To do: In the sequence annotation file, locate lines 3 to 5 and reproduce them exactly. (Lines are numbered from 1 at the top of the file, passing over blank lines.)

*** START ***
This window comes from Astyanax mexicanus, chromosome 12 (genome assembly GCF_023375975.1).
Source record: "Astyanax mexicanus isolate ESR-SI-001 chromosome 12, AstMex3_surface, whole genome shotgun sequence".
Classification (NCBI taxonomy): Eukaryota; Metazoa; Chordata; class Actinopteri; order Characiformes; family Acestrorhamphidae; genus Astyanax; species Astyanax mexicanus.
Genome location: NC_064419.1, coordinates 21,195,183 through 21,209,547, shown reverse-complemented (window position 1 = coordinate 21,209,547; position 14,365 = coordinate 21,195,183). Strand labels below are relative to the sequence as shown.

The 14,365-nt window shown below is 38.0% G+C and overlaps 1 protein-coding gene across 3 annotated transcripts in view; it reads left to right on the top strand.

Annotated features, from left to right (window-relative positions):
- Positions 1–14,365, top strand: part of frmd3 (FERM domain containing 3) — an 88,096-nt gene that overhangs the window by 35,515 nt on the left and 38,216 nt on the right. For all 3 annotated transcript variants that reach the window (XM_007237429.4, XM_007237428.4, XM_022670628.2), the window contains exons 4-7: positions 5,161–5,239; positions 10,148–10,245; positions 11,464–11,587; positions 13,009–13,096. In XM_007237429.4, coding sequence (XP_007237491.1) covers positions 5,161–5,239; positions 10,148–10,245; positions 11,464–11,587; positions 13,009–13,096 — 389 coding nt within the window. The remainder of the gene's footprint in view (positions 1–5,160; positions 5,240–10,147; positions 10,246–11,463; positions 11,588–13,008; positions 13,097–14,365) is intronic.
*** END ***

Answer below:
Classification (NCBI taxonomy): Eukaryota; Metazoa; Chordata; class Actinopteri; order Characiformes; family Acestrorhamphidae; genus Astyanax; species Astyanax mexicanus.
Genome location: NC_064419.1, coordinates 21,195,183 through 21,209,547, shown reverse-complemented (window position 1 = coordinate 21,209,547; position 14,365 = coordinate 21,195,183). Strand labels below are relative to the sequence as shown.

The 14,365-nt window shown below is 38.0% G+C and overlaps 1 protein-coding gene across 3 annotated transcripts in view; it reads left to right on the top strand.